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J Environ Manage. 2012 Dec 30;113:407-16. doi: 10.1016/j.jenvman.2012.09.022. Epub 2012 Oct 23.

Active non-participation among local natural resource-dependent communities: the case of North Carolina fisheries governance.

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Department of Sociology, Colorado State University, B 254 Clark Building, Fort Collins, CO 80525-1784, USA. Candace.May@Colostate.Edu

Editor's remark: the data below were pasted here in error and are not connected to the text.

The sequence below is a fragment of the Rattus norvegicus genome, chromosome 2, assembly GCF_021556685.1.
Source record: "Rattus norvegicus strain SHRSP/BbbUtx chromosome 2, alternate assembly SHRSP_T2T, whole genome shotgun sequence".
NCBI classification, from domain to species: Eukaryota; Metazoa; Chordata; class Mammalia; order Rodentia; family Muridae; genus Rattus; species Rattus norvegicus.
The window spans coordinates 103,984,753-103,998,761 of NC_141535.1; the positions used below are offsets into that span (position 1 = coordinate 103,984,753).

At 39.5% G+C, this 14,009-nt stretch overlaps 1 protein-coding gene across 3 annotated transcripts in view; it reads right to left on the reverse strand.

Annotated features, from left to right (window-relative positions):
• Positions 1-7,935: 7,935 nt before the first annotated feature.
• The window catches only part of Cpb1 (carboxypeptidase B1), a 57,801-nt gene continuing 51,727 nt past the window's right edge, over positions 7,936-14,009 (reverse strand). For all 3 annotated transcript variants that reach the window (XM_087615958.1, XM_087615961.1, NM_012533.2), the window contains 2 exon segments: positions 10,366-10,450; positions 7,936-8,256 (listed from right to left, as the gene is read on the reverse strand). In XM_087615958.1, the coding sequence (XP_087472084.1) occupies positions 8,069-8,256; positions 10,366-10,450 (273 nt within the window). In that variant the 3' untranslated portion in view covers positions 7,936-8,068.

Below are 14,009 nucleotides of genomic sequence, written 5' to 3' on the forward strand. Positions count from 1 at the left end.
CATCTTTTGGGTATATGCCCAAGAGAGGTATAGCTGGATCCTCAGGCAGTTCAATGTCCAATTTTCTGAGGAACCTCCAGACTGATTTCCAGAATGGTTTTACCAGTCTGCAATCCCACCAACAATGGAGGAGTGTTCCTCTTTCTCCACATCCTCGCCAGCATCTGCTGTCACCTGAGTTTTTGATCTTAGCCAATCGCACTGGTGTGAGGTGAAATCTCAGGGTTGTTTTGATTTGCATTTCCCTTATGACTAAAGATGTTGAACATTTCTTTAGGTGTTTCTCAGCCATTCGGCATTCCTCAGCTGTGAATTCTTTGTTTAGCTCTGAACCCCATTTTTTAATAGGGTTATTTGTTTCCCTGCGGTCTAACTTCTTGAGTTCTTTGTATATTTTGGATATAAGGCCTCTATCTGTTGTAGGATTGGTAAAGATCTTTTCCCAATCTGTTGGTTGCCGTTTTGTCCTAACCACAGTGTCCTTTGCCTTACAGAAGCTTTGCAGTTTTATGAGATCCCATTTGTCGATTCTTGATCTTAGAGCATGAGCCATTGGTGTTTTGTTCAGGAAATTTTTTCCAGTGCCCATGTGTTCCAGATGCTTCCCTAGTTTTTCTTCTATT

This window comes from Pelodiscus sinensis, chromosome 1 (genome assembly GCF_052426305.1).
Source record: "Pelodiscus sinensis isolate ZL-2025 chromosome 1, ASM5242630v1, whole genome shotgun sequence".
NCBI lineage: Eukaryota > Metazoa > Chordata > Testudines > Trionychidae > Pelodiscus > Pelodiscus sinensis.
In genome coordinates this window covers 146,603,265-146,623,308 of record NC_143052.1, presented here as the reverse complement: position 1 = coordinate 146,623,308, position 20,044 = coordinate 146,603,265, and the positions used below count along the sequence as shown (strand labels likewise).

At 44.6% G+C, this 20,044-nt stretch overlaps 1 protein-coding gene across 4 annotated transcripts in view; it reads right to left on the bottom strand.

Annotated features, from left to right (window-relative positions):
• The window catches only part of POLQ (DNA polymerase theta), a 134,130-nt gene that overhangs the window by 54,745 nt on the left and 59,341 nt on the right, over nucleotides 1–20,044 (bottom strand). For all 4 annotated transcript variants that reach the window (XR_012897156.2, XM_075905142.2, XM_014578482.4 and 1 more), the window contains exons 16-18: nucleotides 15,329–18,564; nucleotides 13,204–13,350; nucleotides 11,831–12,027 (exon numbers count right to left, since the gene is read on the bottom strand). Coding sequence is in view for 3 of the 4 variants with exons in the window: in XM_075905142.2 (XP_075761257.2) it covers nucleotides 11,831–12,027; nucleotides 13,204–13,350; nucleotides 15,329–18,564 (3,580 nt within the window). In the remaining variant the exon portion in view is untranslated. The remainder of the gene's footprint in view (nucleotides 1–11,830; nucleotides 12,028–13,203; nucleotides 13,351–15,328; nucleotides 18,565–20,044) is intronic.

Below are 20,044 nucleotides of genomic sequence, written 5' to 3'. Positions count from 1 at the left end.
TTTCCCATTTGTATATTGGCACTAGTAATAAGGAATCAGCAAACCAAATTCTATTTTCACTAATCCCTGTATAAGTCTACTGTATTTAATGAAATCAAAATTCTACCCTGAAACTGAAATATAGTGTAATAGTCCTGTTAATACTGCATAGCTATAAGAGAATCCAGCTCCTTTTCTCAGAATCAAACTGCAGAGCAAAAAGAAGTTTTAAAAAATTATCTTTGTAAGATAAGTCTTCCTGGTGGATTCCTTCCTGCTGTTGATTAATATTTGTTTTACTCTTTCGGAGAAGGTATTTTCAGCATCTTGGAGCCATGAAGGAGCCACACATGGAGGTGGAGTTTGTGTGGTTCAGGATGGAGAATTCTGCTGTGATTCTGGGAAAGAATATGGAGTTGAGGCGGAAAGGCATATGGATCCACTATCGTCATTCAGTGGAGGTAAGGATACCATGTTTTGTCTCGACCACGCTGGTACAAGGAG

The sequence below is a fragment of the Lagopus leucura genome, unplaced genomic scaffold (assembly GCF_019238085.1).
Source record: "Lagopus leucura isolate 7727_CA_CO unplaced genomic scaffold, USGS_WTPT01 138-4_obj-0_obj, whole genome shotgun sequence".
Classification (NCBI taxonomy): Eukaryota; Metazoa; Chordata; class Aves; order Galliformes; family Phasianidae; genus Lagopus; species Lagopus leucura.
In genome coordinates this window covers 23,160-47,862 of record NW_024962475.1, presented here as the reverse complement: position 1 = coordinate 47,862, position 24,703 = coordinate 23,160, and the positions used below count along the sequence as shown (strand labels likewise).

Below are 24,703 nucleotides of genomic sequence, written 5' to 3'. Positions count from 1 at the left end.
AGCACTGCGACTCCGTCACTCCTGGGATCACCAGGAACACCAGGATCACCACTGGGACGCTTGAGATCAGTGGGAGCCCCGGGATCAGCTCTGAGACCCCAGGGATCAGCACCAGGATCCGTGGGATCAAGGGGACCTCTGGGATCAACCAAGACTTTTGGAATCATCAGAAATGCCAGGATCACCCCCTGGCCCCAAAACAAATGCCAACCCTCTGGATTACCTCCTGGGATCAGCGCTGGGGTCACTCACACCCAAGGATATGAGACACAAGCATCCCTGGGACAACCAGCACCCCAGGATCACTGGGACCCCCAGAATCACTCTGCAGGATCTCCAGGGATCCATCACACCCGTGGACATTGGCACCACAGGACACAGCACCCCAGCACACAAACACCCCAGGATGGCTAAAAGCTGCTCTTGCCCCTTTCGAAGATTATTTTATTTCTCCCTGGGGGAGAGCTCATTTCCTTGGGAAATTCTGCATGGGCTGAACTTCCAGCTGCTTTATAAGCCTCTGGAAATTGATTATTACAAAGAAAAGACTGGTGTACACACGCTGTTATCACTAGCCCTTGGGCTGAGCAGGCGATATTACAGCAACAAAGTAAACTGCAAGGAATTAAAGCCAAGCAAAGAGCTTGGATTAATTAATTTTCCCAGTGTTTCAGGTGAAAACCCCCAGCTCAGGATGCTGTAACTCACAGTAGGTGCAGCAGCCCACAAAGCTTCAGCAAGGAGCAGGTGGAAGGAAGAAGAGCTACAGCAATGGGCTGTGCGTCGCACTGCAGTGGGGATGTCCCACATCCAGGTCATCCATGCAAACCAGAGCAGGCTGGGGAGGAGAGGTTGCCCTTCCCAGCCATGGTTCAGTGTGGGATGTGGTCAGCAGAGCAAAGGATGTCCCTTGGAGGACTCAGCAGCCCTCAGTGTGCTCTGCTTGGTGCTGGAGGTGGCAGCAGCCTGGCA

The great emphasis placed on the democratic participation of local user groups as necessary for sustainable natural resource and environmental governance by scholars, advocates, and practitioners of collaborative natural resource management demands a greater focus on who is and who is not participating in governance processes, why, and the potential consequences. This project examines a case where commercial fishers in North Carolina practice active non-participation regarding the governance of sea turtles, spotted seatrout and gill nets. Active non-participation is a choice to not participate in formal political activities. Data was collected through observations, interviews and document and policy review. An important finding from this study is that the active non-participation of commercial fishers is contributing to their displacement from, as well as the mismanagement of, the fisheries they depend upon for a living.

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